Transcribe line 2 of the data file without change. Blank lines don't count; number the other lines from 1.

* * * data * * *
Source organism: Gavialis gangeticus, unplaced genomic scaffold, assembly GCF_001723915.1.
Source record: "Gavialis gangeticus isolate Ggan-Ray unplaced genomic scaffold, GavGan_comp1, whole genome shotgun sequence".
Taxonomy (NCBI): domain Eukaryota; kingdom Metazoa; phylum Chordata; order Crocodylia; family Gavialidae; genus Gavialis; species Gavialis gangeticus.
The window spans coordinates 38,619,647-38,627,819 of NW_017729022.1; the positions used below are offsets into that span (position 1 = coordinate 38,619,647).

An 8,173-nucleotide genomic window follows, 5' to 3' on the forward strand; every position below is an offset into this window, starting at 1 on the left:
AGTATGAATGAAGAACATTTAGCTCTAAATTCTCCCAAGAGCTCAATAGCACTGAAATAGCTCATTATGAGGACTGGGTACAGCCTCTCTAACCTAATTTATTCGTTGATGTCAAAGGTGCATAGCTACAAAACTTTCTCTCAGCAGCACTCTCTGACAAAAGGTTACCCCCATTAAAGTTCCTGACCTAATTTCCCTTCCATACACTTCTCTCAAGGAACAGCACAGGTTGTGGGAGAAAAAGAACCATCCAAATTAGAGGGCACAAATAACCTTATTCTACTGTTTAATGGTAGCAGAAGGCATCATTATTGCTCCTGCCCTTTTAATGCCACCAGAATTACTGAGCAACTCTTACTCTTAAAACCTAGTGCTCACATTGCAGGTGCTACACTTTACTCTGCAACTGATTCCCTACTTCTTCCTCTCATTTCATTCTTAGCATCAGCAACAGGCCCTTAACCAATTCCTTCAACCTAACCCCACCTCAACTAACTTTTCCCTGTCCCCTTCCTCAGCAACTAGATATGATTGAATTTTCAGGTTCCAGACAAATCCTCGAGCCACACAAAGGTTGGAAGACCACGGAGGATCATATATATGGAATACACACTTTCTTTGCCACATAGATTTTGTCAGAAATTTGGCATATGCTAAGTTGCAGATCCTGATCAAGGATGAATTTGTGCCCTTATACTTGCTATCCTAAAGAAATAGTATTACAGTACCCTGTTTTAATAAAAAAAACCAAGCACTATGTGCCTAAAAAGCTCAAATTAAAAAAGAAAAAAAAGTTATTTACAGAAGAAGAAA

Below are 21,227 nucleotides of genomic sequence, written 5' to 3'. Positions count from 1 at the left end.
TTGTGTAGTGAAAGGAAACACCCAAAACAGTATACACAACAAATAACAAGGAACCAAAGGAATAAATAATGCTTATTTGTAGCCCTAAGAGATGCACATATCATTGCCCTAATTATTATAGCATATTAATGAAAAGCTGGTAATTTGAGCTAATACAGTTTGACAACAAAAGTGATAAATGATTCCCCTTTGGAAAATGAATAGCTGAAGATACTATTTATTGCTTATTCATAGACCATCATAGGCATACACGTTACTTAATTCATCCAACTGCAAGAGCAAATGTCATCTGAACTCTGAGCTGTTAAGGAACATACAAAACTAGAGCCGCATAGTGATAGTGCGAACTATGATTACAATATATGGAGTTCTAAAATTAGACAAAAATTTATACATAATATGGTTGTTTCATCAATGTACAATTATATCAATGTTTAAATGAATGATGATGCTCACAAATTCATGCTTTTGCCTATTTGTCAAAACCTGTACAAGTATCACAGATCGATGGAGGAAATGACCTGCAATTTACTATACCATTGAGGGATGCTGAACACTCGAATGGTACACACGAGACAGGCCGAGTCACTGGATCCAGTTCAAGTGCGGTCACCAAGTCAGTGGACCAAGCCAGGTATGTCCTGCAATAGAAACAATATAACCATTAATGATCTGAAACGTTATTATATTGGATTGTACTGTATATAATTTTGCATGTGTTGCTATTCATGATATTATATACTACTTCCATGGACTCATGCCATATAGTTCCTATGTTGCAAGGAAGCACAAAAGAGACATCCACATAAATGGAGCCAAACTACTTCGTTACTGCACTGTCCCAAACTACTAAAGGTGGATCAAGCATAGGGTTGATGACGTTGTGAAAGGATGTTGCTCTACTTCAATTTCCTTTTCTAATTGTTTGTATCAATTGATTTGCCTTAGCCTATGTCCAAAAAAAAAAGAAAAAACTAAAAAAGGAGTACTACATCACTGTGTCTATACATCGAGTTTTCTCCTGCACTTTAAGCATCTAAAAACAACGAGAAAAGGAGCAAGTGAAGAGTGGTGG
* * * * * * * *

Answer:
Source record: "Gavialis gangeticus isolate Ggan-Ray unplaced genomic scaffold, GavGan_comp1, whole genome shotgun sequence".